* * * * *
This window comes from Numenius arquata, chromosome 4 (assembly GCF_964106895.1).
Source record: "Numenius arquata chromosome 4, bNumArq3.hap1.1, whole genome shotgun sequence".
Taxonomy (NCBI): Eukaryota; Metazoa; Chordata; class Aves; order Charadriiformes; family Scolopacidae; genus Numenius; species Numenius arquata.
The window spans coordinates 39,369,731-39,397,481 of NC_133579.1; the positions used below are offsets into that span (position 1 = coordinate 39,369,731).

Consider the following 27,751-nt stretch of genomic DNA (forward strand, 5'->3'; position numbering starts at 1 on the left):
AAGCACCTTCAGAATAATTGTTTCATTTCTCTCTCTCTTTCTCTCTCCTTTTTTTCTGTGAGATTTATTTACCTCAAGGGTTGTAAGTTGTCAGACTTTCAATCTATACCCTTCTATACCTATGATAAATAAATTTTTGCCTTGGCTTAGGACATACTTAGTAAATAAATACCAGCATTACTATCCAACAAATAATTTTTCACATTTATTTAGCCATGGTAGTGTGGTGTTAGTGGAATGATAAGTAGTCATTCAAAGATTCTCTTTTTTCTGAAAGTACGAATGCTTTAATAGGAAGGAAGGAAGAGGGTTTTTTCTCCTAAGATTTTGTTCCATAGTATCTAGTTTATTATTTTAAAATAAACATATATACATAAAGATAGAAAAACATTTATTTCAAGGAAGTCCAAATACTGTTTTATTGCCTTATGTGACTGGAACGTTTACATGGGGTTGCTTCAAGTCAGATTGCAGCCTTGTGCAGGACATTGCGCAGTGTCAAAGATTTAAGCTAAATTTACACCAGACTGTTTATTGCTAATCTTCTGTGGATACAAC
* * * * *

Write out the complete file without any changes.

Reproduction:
This window comes from Numenius arquata, chromosome 4 (assembly GCF_964106895.1).
Source record: "Numenius arquata chromosome 4, bNumArq3.hap1.1, whole genome shotgun sequence".
Taxonomy (NCBI): Eukaryota; Metazoa; Chordata; class Aves; order Charadriiformes; family Scolopacidae; genus Numenius; species Numenius arquata.
The window spans coordinates 39,369,731-39,397,481 of NC_133579.1; the positions used below are offsets into that span (position 1 = coordinate 39,369,731).

Consider the following 27,751-nt stretch of genomic DNA (forward strand, 5'->3'; position numbering starts at 1 on the left):
AAGCACCTTCAGAATAATTGTTTCATTTCTCTCTCTCTTTCTCTCTCCTTTTTTTCTGTGAGATTTATTTACCTCAAGGGTTGTAAGTTGTCAGACTTTCAATCTATACCCTTCTATACCTATGATAAATAAATTTTTGCCTTGGCTTAGGACATACTTAGTAAATAAATACCAGCATTACTATCCAACAAATAATTTTTCACATTTATTTAGCCATGGTAGTGTGGTGTTAGTGGAATGATAAGTAGTCATTCAAAGATTCTCTTTTTTCTGAAAGTACGAATGCTTTAATAGGAAGGAAGGAAGAGGGTTTTTTCTCCTAAGATTTTGTTCCATAGTATCTAGTTTATTATTTTAAAATAAACATATATACATAAAGATAGAAAAACATTTATTTCAAGGAAGTCCAAATACTGTTTTATTGCCTTATGTGACTGGAACGTTTACATGGGGTTGCTTCAAGTCAGATTGCAGCCTTGTGCAGGACATTGCGCAGTGTCAAAGATTTAAGCTAAATTTACACCAGACTGTTTATTGCTAATCTTCTGTGGATACAAC